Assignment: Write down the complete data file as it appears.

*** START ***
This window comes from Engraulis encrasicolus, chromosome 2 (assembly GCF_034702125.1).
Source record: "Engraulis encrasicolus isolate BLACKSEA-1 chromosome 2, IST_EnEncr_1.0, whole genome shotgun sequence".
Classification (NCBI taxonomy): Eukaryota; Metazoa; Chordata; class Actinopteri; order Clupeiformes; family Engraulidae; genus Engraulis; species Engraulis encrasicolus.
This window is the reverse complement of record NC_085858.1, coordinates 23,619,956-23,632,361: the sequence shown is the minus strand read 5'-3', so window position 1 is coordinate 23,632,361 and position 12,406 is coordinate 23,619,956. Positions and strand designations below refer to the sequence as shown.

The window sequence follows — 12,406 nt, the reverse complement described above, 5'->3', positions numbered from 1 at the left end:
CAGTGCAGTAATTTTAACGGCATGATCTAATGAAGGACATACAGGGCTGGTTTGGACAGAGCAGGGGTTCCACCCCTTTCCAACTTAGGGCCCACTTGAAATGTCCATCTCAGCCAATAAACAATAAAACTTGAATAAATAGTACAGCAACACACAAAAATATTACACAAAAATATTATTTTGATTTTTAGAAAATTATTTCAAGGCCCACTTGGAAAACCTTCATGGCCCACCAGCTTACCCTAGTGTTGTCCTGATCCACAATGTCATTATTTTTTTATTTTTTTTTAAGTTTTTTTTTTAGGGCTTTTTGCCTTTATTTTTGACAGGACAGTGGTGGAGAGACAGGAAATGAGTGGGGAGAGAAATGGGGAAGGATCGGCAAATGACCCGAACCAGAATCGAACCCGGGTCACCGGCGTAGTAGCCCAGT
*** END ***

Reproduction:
This window comes from Engraulis encrasicolus, chromosome 2 (assembly GCF_034702125.1).
Source record: "Engraulis encrasicolus isolate BLACKSEA-1 chromosome 2, IST_EnEncr_1.0, whole genome shotgun sequence".
Classification (NCBI taxonomy): Eukaryota; Metazoa; Chordata; class Actinopteri; order Clupeiformes; family Engraulidae; genus Engraulis; species Engraulis encrasicolus.
This window is the reverse complement of record NC_085858.1, coordinates 23,619,956-23,632,361: the sequence shown is the minus strand read 5'-3', so window position 1 is coordinate 23,632,361 and position 12,406 is coordinate 23,619,956. Positions and strand designations below refer to the sequence as shown.

The window sequence follows — 12,406 nt, the reverse complement described above, 5'->3', positions numbered from 1 at the left end:
CAGTGCAGTAATTTTAACGGCATGATCTAATGAAGGACATACAGGGCTGGTTTGGACAGAGCAGGGGTTCCACCCCTTTCCAACTTAGGGCCCACTTGAAATGTCCATCTCAGCCAATAAACAATAAAACTTGAATAAATAGTACAGCAACACACAAAAATATTACACAAAAATATTATTTTGATTTTTAGAAAATTATTTCAAGGCCCACTTGGAAAACCTTCATGGCCCACCAGCTTACCCTAGTGTTGTCCTGATCCACAATGTCATTATTTTTTTATTTTTTTTTAAGTTTTTTTTTTAGGGCTTTTTGCCTTTATTTTTGACAGGACAGTGGTGGAGAGACAGGAAATGAGTGGGGAGAGAAATGGGGAAGGATCGGCAAATGACCCGAACCAGAATCGAACCCGGGTCACCGGCGTAGTAGCCCAGT